Diffuse axonal injury refers to impaired function and gradual loss of some axons, which are the long extensions of a nerve cell that enable such cells to communicate with each other even if they are located in parts of the brain that are far apart. If enough axons are injured in this way, then the ability of nerve cells to communicate with each other and to integrate their function may be lost or greatly impaired, possibly leaving a patient with severe disabilities.
Another type of diffuse injury is ischemia, or insufficient blood supply to certain parts of the brain. It has been shown that a decrease in blood supply to very low levels may occur commonly in a significant number of TBI patients. This is crucial because a brain that has just undergone a traumatic injury is especially sensitive to even slight reductions in blood flow. Changes in blood pressure during the first few days after head injury can also have an adverse effect.
No treatment is required for most linear skull fractures, which are simple breaks or “cracks” in the skull. Of greater concern is the possibility that forces strong enough to cause a skull fracture may also have caused some damage to the underlying brain. Fractures of the base of the skull are problematic if they cause injury to nerves, arteries or other structures. If a fracture extends into the sinuses, there may be leakage of cerebrospinal fluid (CSF) from the nose or ears. Most leaks will stop spontaneously. Sometimes, however, it may be necessary to insert a lumbar drain, which is a long, thin, flexible tube that is inserted into the CSF space in the spine of the lower back. This provides an alternate route for CSF drainage so that the dural tear that is responsible for the CSF leak in the base of the skull has time to seal.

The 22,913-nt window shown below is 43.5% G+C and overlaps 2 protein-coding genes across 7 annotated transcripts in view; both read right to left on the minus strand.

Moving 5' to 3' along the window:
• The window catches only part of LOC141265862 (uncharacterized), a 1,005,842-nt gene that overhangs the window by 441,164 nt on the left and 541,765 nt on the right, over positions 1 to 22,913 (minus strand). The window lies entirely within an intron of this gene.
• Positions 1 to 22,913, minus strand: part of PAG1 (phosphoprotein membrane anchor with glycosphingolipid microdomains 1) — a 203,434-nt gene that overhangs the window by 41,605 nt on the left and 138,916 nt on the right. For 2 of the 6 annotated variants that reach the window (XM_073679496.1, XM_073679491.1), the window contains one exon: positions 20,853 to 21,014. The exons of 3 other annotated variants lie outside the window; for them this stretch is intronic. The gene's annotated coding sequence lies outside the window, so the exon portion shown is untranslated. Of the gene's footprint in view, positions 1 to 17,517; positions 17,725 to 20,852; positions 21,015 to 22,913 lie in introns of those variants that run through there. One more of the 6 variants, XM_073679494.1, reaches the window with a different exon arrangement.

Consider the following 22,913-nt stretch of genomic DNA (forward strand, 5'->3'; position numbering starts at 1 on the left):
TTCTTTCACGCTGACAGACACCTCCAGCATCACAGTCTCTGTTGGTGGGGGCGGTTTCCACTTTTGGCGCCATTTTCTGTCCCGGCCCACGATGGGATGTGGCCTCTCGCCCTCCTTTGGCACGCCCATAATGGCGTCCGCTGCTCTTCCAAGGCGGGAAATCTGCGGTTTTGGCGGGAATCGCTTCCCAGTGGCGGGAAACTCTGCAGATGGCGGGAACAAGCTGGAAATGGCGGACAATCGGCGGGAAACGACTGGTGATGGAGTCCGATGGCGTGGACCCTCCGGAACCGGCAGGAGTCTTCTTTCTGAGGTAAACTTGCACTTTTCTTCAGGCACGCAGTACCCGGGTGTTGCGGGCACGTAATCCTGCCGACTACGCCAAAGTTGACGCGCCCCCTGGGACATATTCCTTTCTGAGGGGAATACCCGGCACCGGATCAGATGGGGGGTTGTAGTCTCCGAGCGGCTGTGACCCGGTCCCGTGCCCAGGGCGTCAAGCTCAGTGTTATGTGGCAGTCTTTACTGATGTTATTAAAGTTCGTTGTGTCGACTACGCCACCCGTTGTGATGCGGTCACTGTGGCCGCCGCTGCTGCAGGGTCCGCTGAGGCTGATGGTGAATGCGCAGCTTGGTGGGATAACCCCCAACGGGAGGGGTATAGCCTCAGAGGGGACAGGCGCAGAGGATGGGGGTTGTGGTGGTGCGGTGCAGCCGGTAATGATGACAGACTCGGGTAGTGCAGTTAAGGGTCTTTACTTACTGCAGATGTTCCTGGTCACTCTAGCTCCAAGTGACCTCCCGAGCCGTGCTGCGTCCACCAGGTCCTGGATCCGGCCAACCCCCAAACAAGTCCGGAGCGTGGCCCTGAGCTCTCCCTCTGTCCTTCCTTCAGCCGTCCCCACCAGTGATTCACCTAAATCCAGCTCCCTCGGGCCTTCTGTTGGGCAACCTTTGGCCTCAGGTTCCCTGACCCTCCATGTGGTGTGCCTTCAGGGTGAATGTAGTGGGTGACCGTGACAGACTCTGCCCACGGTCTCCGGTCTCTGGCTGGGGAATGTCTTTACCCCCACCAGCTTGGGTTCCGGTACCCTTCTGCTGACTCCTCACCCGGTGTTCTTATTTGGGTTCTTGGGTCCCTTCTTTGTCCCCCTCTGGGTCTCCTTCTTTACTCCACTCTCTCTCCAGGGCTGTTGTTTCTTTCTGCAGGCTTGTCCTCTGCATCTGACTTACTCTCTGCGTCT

Depressed skull fractures are those in which part of the bone presses on or into the brain. These may require surgical treatment. The damage caused by depressed skull fractures depends upon the region of the brain in which they are located and also upon the possible coexistence of any associated diffuse brain injury.
Like all trauma patients, persons with TBI need to undergo a systematic yet rapid evaluation in the emergency room. Cardiac and pulmonary function is assessed first. Next, a quick examination of the entire body is performed, followed by a complete neurological examination. The neurological examination includes an assessment utilizing the Glasgow Coma Scale (GCS). In addition to the GCS, the ability of the pupils to become smaller in bright light is also tested. In patients with large mass lesions or with high intracranial pressure (ICP), one or both pupils may be very wide or “blown”. The presence of a wide or dilated pupil on only one side suggests that a large mass lesion may be present on the same side as the dilated pupil. Brainstem reflexes including gag and corneal (blink) may also be tested.
A computed tomography scan (CT or CAT scan) is the gold standard for the radiological assessment of a TBI patient. A CT scan is easy to perform and is an excellent test for detecting the presence of blood and fractures, which are the most crucial lesions to identify in medical trauma cases. Plain x-rays of the skull are recommended by some as a way to evaluate patients with only mild neurological dysfunction. However, most centers in the U.S. have readily available CT scanning, which is a more accurate test. For this reason, the routine use of skull x-rays for TBI patients has declined.
Magnetic resonance imaging (MRI) is not commonly used for acute head injury because it takes longer to perform MRI than a CT. MRI is not as practical for acute trauma because it is difficult to transport an acutely-injured patient from the emergency room to the MRI scanner. However, after a patient has been stabilized, MRI may demonstrate the existence of lesions that were not detected on the CT scan. This information is generally more useful for determining prognosis than for influencing treatment.